Synopsis – A woman in Harlem embraces her pregnancy while she and her family struggle to prove her fiancé innocent of a crime.
My Take – Like myself, if you are still scrambling to find the time to catch up with films you missed last year, while stumbling upon newer releases, here’s another one to add up. Three years ago, Moonlight, an Indie film upon release send shock waves through the film world by winning the Best Picture at the Academy Awards, instead of the well-defined favorite, the Damien Chazelle directed romantic musical, La La Land. A prestige the film deserved as visionary film-maker Barry Jenkins had brilliantly captures the taboo themes presented, in such a sublimely poetic, passionate and the righteously angry manner, that it became easily accessible to everyone.
Needless to say, it seemed natural that director Jenkins settled on adapting author James Baldwin’s 1974 novel, as his follow up, as he has earned himself a reputation for making films that are not just about love, but are in themselves love letters to the audience. And this film is both a love story and one suffused by love for its characters, as well as the world in which they’re trying to get by. And like anyone would have guessed it, the film is excellent and is everything one could hope a follow-up to Moonlight would be.
Here, director Jenkins has made a romantic film whose drama may fiddle around the borders of racism and inequality but its heart lies on demanding answers from humanity. Initially, one would presume it to be a film about racism, but there is a lot more to explore than social satire, personally the soothing affectionate love that flows throughout the film spoke to me the most.
It also didn’t come as a surprise that film managed to garner itself some nominations (like Best Adapted Screenplay and Best Original Music Score), at this year’s Oscars and ended up walking with a Best Supporting Actress win for Regina King. I would recommend this film to everyone who is looking for some serious piece of a cinema, as here director Jenkins has used his skill set to make a sumptuously shot, delicately layered and beautifully composed symphony of love, hope, tragedy, sacrifice and communal bonding, in simpler terms, an emotionally resonant fable.
Set in 1970s New York, the story follows Tish (Kiki Layne), a 19-year-old woman, who one day realizes that Alonzo (Stephan James), her childhood friend, who everyone calls “Fonny,” is in love with her. The pair grew up together in Harlem, where Tish lives with her parents Sharon (Regina King) and Joseph (Colman Domingo) and her sister Ernestine (Teyonah Parris). Fonny grew up there, too, with his alcoholic father (Michael Beach), an unforgiving rigid mother (Aunjanue Ellis), and judgmental sisters (Ebony Obsidian and Dominique Thorne).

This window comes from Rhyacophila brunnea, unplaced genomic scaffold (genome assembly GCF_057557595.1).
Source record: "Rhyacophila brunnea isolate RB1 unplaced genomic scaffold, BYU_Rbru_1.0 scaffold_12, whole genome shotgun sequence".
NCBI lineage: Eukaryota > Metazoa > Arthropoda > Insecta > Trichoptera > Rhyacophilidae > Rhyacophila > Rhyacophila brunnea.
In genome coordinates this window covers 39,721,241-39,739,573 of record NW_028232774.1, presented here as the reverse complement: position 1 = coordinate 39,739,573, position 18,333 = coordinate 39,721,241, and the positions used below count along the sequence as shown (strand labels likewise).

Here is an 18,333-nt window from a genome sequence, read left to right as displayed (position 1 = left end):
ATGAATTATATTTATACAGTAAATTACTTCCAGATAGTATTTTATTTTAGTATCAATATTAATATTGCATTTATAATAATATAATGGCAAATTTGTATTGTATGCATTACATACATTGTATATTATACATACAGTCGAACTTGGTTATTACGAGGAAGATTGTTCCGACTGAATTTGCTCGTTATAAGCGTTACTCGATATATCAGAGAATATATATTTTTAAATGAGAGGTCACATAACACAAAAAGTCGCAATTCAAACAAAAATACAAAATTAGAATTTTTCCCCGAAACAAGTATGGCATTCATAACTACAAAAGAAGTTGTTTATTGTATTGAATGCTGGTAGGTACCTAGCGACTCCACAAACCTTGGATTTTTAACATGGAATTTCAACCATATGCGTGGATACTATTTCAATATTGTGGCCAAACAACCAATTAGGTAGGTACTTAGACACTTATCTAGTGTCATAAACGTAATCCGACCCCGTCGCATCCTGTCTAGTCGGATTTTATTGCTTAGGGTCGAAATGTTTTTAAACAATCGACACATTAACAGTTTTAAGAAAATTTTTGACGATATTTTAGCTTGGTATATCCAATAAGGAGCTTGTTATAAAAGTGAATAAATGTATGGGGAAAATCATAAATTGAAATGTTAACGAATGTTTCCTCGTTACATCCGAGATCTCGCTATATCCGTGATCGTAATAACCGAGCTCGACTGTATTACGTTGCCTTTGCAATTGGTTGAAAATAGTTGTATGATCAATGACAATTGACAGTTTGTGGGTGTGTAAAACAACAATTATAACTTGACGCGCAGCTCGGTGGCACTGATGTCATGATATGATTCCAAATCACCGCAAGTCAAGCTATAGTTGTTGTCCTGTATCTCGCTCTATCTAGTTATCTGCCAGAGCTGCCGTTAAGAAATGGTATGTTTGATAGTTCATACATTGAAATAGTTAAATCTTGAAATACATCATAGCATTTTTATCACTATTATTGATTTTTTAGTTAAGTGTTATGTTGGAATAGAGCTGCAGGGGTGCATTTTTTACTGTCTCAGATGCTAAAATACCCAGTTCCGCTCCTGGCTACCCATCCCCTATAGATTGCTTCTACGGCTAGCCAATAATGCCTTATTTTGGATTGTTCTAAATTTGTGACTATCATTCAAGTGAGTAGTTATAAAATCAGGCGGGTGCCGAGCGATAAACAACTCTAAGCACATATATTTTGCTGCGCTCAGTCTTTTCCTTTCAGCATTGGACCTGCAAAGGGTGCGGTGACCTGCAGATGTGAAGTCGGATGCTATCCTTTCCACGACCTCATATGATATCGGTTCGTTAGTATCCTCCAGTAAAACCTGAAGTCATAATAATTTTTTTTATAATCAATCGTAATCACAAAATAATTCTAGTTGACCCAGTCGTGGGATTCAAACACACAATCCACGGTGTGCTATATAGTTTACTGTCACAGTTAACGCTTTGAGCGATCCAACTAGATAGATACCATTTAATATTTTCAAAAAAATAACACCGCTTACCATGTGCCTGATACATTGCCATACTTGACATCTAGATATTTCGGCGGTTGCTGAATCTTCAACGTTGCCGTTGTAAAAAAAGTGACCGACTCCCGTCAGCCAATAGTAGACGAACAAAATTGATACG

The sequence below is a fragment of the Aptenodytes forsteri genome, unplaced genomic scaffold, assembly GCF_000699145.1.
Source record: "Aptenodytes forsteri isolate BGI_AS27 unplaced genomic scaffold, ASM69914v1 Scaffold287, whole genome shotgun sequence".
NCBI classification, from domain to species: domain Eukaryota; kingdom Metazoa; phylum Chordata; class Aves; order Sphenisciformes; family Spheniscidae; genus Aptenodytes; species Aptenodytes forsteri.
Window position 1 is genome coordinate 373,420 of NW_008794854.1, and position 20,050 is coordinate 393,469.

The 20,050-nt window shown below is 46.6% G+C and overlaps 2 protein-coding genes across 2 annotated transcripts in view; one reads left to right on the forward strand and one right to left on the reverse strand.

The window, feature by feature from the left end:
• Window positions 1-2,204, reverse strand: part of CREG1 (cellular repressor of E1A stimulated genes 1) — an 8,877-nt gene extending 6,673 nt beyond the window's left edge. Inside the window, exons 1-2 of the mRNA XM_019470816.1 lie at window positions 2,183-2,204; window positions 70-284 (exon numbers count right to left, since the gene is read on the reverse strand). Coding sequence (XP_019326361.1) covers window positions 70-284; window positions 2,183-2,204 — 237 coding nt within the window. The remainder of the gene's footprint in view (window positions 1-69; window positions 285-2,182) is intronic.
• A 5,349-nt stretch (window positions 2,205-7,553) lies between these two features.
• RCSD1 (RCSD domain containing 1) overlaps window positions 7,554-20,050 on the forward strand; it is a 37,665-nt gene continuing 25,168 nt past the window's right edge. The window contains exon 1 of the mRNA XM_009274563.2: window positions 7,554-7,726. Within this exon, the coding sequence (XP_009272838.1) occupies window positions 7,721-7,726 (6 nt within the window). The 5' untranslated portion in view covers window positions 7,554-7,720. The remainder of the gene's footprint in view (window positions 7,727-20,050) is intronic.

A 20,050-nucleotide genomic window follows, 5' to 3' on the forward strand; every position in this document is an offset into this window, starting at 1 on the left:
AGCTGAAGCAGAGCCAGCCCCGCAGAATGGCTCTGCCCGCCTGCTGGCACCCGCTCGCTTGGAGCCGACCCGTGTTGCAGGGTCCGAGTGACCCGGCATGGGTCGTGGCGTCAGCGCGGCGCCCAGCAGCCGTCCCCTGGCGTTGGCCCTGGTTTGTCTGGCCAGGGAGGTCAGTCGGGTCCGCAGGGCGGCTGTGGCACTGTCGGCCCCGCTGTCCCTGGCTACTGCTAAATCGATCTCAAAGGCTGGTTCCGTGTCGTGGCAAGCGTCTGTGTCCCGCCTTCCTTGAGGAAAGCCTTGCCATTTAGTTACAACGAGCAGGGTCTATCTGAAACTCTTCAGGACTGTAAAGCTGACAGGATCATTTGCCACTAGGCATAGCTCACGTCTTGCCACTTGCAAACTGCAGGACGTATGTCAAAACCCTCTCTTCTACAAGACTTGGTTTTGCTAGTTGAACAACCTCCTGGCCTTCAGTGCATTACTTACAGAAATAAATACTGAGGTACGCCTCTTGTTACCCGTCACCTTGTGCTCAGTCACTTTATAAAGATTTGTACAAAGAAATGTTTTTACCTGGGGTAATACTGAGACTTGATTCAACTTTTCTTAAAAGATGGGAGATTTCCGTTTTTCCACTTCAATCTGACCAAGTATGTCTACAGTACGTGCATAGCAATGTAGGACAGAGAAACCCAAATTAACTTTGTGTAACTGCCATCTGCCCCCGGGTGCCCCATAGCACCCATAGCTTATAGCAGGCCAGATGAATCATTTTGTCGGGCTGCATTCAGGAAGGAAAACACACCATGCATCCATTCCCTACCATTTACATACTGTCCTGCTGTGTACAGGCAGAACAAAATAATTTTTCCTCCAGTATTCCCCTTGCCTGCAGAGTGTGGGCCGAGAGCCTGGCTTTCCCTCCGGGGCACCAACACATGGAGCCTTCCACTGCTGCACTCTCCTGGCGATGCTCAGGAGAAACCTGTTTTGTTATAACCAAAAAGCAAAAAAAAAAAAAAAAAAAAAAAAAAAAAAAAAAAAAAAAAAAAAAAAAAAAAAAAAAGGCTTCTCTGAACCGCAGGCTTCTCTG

But now he lives downtown, where he makes sculptures and eats at a local Spanish restaurant run by his friend, Pedrocito (Diego Luna). Tish often joins him there and continues to walk through the neighborhood’s streets and, soon, discovers that she has been in love with him too. However, things take a turn when Fonny is arrested by Office Bell (Ed Skrein), a beat cop, as he has been identified as the assailant by a Puerto Rican woman named Victoria Rogers (Emily Rios), who was raped across town.
While Tish knows he couldn’t have done it as the timing and geography don’t work out, Fonny is sent to jail anyway. With the couple now expecting their first child, Tish races against time to prove his innocence and seeks support from her family who help her throughout her pregnancy and with the case led by Hayward (Finn Wittrock), a young lawyer trying to catch a break.
The film carries on in a non-linear fashion, flitting between romance’s heady rush and a separation that seems hopeless. Following the great success of his 2016 film Moonlight is no easy feat. The movie was exquisite: every shot added meaning, the heartbreak was visceral and the score was divine. Thankfully, this one is a wonderful accompaniment to its predecessor. In terms of craft, this one is a confident step forward for director Jenkins. It’s a rapturously beautiful film full of powerful images captured by a disembodied camera that floats, glides, and contemplates.